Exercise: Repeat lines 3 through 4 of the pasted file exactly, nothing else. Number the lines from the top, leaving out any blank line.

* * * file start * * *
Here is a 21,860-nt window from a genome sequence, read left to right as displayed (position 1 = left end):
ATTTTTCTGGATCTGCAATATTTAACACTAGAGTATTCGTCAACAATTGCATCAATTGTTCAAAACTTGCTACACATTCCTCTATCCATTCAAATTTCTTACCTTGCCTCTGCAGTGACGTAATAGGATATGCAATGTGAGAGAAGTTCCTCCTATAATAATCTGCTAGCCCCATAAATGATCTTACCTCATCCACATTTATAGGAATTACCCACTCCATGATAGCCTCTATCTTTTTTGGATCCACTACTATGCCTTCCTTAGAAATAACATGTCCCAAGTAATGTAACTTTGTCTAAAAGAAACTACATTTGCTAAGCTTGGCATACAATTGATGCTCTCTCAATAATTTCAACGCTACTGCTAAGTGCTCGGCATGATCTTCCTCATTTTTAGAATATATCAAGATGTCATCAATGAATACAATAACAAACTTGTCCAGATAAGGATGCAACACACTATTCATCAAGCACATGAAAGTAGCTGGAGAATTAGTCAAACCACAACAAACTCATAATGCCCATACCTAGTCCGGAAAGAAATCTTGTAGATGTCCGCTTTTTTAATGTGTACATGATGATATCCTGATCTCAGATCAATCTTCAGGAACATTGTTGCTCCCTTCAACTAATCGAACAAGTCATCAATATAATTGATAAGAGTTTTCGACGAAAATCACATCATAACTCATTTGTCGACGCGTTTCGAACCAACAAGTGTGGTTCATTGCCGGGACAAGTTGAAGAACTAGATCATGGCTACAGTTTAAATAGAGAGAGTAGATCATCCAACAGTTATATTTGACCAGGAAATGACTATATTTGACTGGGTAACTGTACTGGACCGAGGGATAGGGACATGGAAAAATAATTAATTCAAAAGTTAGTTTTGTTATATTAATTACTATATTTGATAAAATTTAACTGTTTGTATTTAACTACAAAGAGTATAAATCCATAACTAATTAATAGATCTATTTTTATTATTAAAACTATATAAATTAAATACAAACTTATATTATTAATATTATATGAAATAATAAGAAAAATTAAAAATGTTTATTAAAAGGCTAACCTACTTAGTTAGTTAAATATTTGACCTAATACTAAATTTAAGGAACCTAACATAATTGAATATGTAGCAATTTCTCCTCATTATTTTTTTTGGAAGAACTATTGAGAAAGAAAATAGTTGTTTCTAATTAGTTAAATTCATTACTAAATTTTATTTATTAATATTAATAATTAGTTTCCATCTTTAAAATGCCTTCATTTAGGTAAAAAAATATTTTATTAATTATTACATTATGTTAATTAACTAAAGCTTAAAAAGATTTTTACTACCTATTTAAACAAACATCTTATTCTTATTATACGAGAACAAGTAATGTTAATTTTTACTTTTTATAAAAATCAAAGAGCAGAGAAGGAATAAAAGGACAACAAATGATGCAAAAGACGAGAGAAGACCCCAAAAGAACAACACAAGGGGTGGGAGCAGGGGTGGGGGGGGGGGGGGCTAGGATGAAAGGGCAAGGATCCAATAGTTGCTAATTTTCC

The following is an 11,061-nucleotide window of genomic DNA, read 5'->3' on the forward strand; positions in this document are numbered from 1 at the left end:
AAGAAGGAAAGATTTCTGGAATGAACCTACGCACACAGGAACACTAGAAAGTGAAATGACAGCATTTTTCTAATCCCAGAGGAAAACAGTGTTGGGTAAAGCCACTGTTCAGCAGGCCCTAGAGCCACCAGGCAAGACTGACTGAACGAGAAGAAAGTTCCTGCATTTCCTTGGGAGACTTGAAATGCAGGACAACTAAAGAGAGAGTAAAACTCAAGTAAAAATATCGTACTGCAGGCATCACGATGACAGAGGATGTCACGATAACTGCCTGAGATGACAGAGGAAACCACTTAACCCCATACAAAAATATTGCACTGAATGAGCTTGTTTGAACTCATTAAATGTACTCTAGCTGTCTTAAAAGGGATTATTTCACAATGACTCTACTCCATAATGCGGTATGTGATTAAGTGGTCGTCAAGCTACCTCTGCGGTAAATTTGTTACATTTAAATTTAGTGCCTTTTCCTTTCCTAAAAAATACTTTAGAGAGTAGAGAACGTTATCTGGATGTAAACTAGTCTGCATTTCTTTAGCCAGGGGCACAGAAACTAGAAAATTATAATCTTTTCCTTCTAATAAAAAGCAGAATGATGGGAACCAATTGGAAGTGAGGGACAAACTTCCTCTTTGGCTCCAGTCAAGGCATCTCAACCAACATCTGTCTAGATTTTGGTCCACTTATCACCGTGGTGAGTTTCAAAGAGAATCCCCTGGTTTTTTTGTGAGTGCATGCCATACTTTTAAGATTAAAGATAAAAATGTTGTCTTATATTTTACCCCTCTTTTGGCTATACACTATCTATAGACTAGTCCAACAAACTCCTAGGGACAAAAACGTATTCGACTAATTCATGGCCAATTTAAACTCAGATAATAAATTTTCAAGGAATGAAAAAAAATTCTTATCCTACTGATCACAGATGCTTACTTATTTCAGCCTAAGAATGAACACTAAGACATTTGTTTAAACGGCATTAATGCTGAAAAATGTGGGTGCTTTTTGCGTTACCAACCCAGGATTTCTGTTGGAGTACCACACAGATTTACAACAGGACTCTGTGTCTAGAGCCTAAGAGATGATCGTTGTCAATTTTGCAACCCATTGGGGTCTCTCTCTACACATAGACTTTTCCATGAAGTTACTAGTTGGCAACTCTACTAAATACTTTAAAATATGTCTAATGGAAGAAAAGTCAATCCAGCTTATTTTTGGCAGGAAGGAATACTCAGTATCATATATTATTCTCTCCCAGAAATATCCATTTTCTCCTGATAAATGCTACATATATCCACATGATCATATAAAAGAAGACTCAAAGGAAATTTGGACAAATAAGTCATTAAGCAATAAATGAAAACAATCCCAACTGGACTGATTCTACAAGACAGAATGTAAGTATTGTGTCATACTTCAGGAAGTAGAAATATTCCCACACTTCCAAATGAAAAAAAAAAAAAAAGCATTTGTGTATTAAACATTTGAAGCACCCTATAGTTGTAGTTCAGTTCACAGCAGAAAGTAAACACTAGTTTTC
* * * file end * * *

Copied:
The following is an 11,061-nucleotide window of genomic DNA, read 5'->3' on the forward strand; positions in this document are numbered from 1 at the left end:
AAGAAGGAAAGATTTCTGGAATGAACCTACGCACACAGGAACACTAGAAAGTGAAATGACAGCATTTTTCTAATCCCAGAGGAAAACAGTGTTGGGTAAAGCCACTGTTCAGCAGGCCCTAGAGCCACCAGGCAAGACTGACTGAACGAGAAGAAAGTTCCTGCATTTCCTTGGGAGACTTGAAATGCAGGACAACTAAAGAGAGAGTAAAACTCAAGTAAAAATATCGTACTGCAGGCATCACGATGACAGAGGATGTCACGATAACTGCCTGAGATGACAGAGGAAACCACTTAACCCCATACAAAAATATTGCACTGAATGAGCTTGTTTGAACTCATTAAATGTACTCTAGCTGTCTTAAAAGGGATTATTTCACAATGACTCTACTCCATAATGCGGTATGTGATTAAGTGGTCGTCAAGCTACCTCTGCGGTAAATTTGTTACATTTAAATTTAGTGCCTTTTCCTTTCCTAAAAAATACTTTAGAGAGTAGAGAACGTTATCTGGATGTAAACTAGTCTGCATTTCTTTAGCCAGGGGCACAGAAACTAGAAAATTATAATCTTTTCCTTCTAATAAAAAGCAGAATGATGGGAACCAATTGGAAGTGAGGGACAAACTTCCTCTTTGGCTCCAGTCAAGGCATCTCAACCAACATCTGTCTAGATTTTGGTCCACTTATCACCGTGGTGAGTTTCAAAGAGAATCCCCTGGTTTTTTTGTGAGTGCATGCCATACTTTTAAGATTAAAGATAAAAATGTTGTCTTATATTTTACCCCTCTTTTGGCTATACACTATCTATAGACTAGTCCAACAAACTCCTAGGGACAAAAACGTATTCGACTAATTCATGGCCAATTTAAACTCAGATAATAAATTTTCAAGGAATGAAAAAAAATTCTTATCCTACTGATCACAGATGCTTACTTATTTCAGCCTAAGAATGAACACTAAGACATTTGTTTAAACGGCATTAATGCTGAAAAATGTGGGTGCTTTTTGCGTTACCAACCCAGGATTTCTGTTGGAGTACCACACAGATTTACAACAGGACTCTGTGTCTAGAGCCTAAGAGATGATCGTTGTCAATTTTGCAACCCATTGGGGTCTCTCTCTACACATAGACTTTTCCATGAAGTTACTAGTTGGCAACTCTACTAAATACTTTAAAATATGTCTAATGGAAGAAAAGTCAATCCAGCTTATTTTTGGCAGGAAGGAATACTCAGTATCATATATTATTCTCTCCCAGAAATATCCATTTTCTCCTGATAAATGCTACATATATCCACATGATCATATAAAAGAAGACTCAAAGGAAATTTGGACAAATAAGTCATTAAGCAATAAATGAAAACAATCCCAACTGGACTGATTCTACAAGACAGAATGTAAGTATTGTGTCATACTTCAGGAAGTAGAAATATTCCCACACTTCCAAATGAAAAAAAAAAAAAAAGCATTTGTGTATTAAACATTTGAAGCACCCTATAGTTGTAGTTCAGTTCACAGCAGAAAGTAAACACTAGTTTTC